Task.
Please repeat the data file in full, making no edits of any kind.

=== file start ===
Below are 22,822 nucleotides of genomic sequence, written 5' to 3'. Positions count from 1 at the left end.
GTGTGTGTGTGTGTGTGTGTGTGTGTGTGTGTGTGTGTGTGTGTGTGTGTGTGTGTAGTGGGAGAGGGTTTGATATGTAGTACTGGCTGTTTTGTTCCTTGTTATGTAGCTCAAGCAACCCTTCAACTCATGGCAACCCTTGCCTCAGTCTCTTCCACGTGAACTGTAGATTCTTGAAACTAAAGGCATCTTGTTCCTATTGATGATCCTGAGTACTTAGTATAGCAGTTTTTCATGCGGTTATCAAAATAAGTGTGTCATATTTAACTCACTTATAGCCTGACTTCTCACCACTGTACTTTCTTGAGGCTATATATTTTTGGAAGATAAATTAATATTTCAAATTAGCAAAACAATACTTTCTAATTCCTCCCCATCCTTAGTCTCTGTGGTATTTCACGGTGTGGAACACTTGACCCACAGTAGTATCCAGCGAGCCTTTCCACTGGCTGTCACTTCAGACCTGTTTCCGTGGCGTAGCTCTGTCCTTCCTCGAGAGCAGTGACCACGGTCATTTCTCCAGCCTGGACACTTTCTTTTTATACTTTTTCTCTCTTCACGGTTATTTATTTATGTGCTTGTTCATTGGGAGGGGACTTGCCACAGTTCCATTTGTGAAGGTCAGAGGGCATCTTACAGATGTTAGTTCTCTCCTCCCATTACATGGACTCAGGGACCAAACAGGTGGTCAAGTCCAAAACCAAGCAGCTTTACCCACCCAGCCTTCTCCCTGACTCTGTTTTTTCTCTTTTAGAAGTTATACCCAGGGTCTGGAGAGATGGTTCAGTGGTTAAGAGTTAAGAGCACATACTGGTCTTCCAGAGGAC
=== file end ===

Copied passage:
Below are 22,822 nucleotides of genomic sequence, written 5' to 3'. Positions count from 1 at the left end.
GTGTGTGTGTGTGTGTGTGTGTGTGTGTGTGTGTGTGTGTGTGTGTGTGTGTGTGTAGTGGGAGAGGGTTTGATATGTAGTACTGGCTGTTTTGTTCCTTGTTATGTAGCTCAAGCAACCCTTCAACTCATGGCAACCCTTGCCTCAGTCTCTTCCACGTGAACTGTAGATTCTTGAAACTAAAGGCATCTTGTTCCTATTGATGATCCTGAGTACTTAGTATAGCAGTTTTTCATGCGGTTATCAAAATAAGTGTGTCATATTTAACTCACTTATAGCCTGACTTCTCACCACTGTACTTTCTTGAGGCTATATATTTTTGGAAGATAAATTAATATTTCAAATTAGCAAAACAATACTTTCTAATTCCTCCCCATCCTTAGTCTCTGTGGTATTTCACGGTGTGGAACACTTGACCCACAGTAGTATCCAGCGAGCCTTTCCACTGGCTGTCACTTCAGACCTGTTTCCGTGGCGTAGCTCTGTCCTTCCTCGAGAGCAGTGACCACGGTCATTTCTCCAGCCTGGACACTTTCTTTTTATACTTTTTCTCTCTTCACGGTTATTTATTTATGTGCTTGTTCATTGGGAGGGGACTTGCCACAGTTCCATTTGTGAAGGTCAGAGGGCATCTTACAGATGTTAGTTCTCTCCTCCCATTACATGGACTCAGGGACCAAACAGGTGGTCAAGTCCAAAACCAAGCAGCTTTACCCACCCAGCCTTCTCCCTGACTCTGTTTTTTCTCTTTTAGAAGTTATACCCAGGGTCTGGAGAGATGGTTCAGTGGTTAAGAGTTAAGAGCACATACTGGTCTTCCAGAGGAC